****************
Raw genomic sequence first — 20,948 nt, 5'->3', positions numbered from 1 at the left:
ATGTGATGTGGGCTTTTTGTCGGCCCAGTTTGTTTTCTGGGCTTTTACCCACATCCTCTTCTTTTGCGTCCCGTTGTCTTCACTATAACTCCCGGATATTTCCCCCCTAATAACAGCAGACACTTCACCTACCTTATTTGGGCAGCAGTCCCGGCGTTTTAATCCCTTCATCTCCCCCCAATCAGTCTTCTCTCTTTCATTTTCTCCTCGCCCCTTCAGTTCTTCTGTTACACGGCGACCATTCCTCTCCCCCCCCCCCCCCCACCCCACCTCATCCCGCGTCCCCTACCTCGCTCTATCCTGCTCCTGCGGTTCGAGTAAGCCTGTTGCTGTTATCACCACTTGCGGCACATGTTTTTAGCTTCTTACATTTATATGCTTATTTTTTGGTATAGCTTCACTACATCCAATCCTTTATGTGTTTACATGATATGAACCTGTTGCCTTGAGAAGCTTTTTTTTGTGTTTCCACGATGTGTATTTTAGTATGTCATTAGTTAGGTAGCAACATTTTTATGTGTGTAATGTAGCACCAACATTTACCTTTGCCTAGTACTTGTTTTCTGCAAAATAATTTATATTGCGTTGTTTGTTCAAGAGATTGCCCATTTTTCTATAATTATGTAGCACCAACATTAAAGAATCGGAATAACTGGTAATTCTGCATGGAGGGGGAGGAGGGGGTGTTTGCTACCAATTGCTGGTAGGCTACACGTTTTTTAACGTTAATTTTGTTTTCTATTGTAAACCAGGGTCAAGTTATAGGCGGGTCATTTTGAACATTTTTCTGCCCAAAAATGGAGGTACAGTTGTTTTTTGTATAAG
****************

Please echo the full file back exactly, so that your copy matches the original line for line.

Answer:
Raw genomic sequence first — 20,948 nt, 5'->3', positions numbered from 1 at the left:
ATGTGATGTGGGCTTTTTGTCGGCCCAGTTTGTTTTCTGGGCTTTTACCCACATCCTCTTCTTTTGCGTCCCGTTGTCTTCACTATAACTCCCGGATATTTCCCCCCTAATAACAGCAGACACTTCACCTACCTTATTTGGGCAGCAGTCCCGGCGTTTTAATCCCTTCATCTCCCCCCAATCAGTCTTCTCTCTTTCATTTTCTCCTCGCCCCTTCAGTTCTTCTGTTACACGGCGACCATTCCTCTCCCCCCCCCCCCCCCACCCCACCTCATCCCGCGTCCCCTACCTCGCTCTATCCTGCTCCTGCGGTTCGAGTAAGCCTGTTGCTGTTATCACCACTTGCGGCACATGTTTTTAGCTTCTTACATTTATATGCTTATTTTTTGGTATAGCTTCACTACATCCAATCCTTTATGTGTTTACATGATATGAACCTGTTGCCTTGAGAAGCTTTTTTTTGTGTTTCCACGATGTGTATTTTAGTATGTCATTAGTTAGGTAGCAACATTTTTATGTGTGTAATGTAGCACCAACATTTACCTTTGCCTAGTACTTGTTTTCTGCAAAATAATTTATATTGCGTTGTTTGTTCAAGAGATTGCCCATTTTTCTATAATTATGTAGCACCAACATTAAAGAATCGGAATAACTGGTAATTCTGCATGGAGGGGGAGGAGGGGGTGTTTGCTACCAATTGCTGGTAGGCTACACGTTTTTTAACGTTAATTTTGTTTTCTATTGTAAACCAGGGTCAAGTTATAGGCGGGTCATTTTGAACATTTTTCTGCCCAAAAATGGAGGTACAGTTGTTTTTTGTATAAG